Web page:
China: Three anti-corruption activists jailed on ‘preposterous’ charges
Three anti-corruption activists have been imprisoned today simply for exercising their freedom of expression and assembly and should be released immediately and unconditionally, Amnesty International said.
Liu Ping and Wei Zhongping were sentenced to six and a half years’ imprisonment by the Yushui District Court in Xinyu City, Jiangxi Province, while Li Sihua was sentenced to three years’ imprisonment.
All three of them were originally charged with “illegal assembly” – which was later changed to the more serious charge of “picking quarrels and creating a disturbance”. Liu Ping and Wei Zhongping were additionally charged with “gathering a crowd to disrupt order in a public place” and “using an evil cult to undermine law enforcement”.
“The charges against these activists were preposterous from the very beginning. Having a small private gathering and holding a banner in a lobby entrance demanding financial transparency from officials should not in any way constitute ‘picking quarrels’ and ‘illegal assembly’,” said William Nee, Amnesty International’s China Researcher.
“The harsh sentences are just the latest moves in the politically motivated crackdown on the New Citizens Movement. They are prisoners of conscience and should be released immediately and unconditionally,” said William Nee.
The trial of the three activists was held in Yushui District Court in Xinyu City, Jiangxi Province in December 2013, following their arrest early last year after demanding that high-ranking officials declare their financial and property interests. They are among dozens of people linked to the New Citizens Movement, a loose network of activists who aim to promote government transparency and expose corruption, and who have been detained and persecuted over the past year.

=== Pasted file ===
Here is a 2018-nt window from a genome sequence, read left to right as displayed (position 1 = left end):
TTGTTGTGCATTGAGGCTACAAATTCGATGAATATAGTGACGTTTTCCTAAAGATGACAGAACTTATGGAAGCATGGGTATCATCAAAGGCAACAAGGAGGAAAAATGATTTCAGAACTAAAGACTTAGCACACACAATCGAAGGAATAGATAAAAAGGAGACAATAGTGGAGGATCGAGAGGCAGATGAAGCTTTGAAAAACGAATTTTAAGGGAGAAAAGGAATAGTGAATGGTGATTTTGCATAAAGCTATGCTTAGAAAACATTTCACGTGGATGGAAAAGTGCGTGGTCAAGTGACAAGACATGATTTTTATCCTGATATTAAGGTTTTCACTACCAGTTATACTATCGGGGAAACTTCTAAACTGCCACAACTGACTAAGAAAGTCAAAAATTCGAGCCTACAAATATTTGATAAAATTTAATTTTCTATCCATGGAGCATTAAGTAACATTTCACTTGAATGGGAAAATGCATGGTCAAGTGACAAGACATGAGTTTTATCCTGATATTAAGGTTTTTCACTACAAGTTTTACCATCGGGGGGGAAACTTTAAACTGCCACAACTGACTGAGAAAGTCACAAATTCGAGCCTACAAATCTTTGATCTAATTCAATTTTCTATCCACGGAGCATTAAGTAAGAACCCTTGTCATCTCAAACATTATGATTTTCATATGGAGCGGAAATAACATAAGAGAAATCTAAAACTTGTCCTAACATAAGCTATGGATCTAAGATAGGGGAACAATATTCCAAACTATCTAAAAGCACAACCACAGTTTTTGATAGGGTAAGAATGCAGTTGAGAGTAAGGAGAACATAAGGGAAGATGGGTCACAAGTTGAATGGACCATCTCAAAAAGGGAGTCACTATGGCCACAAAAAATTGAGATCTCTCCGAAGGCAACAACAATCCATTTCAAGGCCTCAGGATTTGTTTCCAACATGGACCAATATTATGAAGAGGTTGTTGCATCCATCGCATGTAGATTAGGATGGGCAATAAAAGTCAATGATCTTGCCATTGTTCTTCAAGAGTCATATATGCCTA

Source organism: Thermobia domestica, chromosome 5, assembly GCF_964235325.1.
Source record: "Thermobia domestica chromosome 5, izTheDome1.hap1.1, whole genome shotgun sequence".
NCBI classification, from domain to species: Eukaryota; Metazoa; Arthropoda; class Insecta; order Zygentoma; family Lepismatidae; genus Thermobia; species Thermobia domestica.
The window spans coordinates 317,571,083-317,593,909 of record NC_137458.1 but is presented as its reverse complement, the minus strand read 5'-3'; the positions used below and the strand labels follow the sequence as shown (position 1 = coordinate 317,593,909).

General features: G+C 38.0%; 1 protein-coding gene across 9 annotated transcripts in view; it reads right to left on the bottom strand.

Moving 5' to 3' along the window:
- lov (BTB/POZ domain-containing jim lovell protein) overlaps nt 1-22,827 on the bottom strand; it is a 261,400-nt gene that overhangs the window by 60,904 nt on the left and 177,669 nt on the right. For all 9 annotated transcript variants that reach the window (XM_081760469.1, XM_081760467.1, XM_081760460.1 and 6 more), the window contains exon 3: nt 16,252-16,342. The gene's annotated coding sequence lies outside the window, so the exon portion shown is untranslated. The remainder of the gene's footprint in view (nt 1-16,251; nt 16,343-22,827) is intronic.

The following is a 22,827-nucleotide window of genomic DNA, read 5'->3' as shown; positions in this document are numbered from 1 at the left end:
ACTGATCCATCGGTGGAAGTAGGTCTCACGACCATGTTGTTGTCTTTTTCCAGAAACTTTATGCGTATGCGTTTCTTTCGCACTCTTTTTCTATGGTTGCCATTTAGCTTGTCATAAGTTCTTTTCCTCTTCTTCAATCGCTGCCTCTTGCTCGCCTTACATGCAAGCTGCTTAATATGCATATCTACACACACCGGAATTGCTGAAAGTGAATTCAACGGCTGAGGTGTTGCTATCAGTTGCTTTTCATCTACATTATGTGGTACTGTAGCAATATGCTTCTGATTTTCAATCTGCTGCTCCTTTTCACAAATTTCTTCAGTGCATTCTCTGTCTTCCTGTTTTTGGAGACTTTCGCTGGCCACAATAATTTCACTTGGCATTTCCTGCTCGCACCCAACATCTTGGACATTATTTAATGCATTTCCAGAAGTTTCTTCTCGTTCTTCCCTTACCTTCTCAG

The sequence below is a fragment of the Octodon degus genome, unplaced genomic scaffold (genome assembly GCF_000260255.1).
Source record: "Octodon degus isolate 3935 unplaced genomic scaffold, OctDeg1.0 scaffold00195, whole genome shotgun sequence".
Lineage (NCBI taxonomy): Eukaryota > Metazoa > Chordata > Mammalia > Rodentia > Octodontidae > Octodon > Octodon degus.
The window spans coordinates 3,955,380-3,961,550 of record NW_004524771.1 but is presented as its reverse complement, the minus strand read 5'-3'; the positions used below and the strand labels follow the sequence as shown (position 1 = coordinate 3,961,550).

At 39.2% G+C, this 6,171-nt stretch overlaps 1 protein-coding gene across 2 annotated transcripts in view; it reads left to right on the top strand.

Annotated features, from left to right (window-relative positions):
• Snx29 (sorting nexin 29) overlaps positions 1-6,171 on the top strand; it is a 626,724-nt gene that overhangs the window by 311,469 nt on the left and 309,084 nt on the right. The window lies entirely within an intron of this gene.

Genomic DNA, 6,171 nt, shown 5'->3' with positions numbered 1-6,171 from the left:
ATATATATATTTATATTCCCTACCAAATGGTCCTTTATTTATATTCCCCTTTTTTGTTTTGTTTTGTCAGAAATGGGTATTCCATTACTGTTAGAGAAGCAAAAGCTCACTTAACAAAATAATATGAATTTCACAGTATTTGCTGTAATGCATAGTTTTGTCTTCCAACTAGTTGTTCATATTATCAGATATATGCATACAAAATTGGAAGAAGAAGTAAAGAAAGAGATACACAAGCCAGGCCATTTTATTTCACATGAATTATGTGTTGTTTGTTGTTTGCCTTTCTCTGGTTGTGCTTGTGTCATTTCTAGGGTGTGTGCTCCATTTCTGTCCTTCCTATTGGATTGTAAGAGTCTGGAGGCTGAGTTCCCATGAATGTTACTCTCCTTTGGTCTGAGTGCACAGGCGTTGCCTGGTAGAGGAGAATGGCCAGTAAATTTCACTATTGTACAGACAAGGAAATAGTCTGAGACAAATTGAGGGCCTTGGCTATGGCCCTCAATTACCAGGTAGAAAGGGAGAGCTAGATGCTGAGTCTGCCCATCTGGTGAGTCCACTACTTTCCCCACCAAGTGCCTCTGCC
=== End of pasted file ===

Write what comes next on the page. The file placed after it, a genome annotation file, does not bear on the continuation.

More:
The court changed the charge from “illegal assembly” to the more heavy charge of “picking quarrels and creating troubles” six months after the trial and just days before the sentencing. This sudden change meant that Liu Ping’s lawyers, Si Weijiang and Yang Xuelin, were only informed of the date of the sentencing two days in advance. This violates the legal requirement of three days’ advance notice, and forced the lawyers to be absent at the sentencing due to other court appearances.
Liu Ping was reportedly tortured during detention and her daughter and mother were not allowed to observe the trial.
Xu Zhiyong, a Beijing legal scholar and a leading figure in the New Citizens Movement, was imprisoned for four years in January. Lawyer Ding Jiaxi was imprisoned for three and a half years, Li Wei and Zhang Baocheng for two years and Zhao Changqing for two and a half years in April.
Pu Zhiqiang, previously one of Liu Ping’s defence lawyers, was formally arrested on 13 June for “picking quarrels and creating troubles” and “illegally obtaining personal information” after attending a seminar in early May to commemorate the 25th anniversary of the Tiananmen Square crackdown.
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